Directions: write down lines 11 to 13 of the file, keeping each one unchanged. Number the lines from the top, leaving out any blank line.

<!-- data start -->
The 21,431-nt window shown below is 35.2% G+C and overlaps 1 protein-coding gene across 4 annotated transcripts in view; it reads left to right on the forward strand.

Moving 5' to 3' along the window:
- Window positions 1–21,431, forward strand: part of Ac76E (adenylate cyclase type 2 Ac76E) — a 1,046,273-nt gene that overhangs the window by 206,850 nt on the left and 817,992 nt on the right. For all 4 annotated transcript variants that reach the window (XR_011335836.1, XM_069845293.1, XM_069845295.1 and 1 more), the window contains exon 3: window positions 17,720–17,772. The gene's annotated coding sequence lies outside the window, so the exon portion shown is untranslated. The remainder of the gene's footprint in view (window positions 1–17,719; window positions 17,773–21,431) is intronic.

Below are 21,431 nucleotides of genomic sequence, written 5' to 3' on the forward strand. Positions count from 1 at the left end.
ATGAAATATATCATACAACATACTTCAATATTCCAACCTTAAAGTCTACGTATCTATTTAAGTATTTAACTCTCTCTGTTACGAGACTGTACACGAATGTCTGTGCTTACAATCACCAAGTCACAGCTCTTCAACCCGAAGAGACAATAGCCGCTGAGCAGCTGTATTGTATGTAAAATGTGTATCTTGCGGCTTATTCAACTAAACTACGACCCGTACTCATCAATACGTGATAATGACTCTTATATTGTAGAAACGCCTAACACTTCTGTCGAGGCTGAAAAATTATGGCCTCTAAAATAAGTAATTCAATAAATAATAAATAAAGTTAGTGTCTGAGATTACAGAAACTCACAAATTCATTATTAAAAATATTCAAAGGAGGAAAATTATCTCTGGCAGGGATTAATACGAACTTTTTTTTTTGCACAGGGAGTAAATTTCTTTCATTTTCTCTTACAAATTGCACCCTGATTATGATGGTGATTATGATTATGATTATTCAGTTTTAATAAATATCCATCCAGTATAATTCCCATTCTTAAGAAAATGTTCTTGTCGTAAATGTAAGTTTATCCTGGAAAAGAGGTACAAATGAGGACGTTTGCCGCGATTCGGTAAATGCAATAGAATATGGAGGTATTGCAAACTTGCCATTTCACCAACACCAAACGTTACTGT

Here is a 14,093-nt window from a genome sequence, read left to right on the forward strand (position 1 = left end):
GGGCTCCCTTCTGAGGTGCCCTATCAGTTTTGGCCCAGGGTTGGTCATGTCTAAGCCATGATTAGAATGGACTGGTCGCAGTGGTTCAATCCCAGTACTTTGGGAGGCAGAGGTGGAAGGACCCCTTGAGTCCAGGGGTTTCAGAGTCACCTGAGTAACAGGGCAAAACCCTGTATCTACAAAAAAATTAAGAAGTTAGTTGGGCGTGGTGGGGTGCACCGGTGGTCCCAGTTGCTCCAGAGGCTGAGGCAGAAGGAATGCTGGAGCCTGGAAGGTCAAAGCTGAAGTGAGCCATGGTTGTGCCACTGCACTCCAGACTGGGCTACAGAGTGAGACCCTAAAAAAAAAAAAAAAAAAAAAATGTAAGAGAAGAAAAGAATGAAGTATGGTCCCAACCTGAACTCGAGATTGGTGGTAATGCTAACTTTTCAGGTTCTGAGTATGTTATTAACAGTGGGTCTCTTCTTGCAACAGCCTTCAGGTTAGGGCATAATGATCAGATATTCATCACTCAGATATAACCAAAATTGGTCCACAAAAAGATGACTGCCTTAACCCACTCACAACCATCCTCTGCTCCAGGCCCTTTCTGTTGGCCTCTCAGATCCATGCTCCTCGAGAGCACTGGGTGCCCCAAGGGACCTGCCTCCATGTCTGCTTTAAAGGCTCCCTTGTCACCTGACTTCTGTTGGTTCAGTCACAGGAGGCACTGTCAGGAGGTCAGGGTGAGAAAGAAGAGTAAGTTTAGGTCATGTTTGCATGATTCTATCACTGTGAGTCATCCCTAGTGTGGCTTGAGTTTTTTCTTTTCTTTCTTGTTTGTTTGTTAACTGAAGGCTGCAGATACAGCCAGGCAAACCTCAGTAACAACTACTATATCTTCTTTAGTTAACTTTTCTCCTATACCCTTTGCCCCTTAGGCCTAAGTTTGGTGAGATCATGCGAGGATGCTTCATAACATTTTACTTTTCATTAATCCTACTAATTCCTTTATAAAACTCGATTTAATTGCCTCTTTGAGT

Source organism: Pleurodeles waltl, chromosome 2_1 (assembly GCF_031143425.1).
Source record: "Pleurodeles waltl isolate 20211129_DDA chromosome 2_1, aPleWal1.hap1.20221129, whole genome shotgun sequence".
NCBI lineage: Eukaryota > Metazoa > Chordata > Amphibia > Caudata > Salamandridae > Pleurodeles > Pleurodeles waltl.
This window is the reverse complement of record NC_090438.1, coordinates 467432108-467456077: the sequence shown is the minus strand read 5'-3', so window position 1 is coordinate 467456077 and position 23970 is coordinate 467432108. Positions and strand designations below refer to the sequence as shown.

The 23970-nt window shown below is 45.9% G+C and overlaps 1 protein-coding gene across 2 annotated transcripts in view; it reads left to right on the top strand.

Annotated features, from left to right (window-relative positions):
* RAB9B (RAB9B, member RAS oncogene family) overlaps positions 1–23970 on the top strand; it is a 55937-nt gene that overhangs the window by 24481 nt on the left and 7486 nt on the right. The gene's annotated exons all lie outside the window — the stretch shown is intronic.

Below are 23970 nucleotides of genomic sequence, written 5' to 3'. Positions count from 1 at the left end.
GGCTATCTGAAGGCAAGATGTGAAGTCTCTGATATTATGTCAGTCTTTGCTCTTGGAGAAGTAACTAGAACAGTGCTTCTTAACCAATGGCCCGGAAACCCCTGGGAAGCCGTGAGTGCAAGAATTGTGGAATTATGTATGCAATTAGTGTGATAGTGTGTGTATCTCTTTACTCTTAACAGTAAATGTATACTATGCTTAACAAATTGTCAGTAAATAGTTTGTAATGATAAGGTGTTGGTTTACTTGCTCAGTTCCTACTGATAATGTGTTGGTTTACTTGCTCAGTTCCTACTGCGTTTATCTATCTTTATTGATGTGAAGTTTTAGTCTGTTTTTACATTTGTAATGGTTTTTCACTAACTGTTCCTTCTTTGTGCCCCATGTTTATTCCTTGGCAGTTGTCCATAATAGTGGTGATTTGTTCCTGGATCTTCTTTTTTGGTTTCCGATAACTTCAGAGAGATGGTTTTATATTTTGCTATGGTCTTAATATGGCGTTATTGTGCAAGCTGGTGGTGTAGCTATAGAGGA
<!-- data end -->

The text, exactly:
This window is the reverse complement of record NC_090438.1, coordinates 467432108-467456077: the sequence shown is the minus strand read 5'-3', so window position 1 is coordinate 467456077 and position 23970 is coordinate 467432108. Positions and strand designations below refer to the sequence as shown.

The 23970-nt window shown below is 45.9% G+C and overlaps 1 protein-coding gene across 2 annotated transcripts in view; it reads left to right on the top strand.

Annotated features, from left to right (window-relative positions):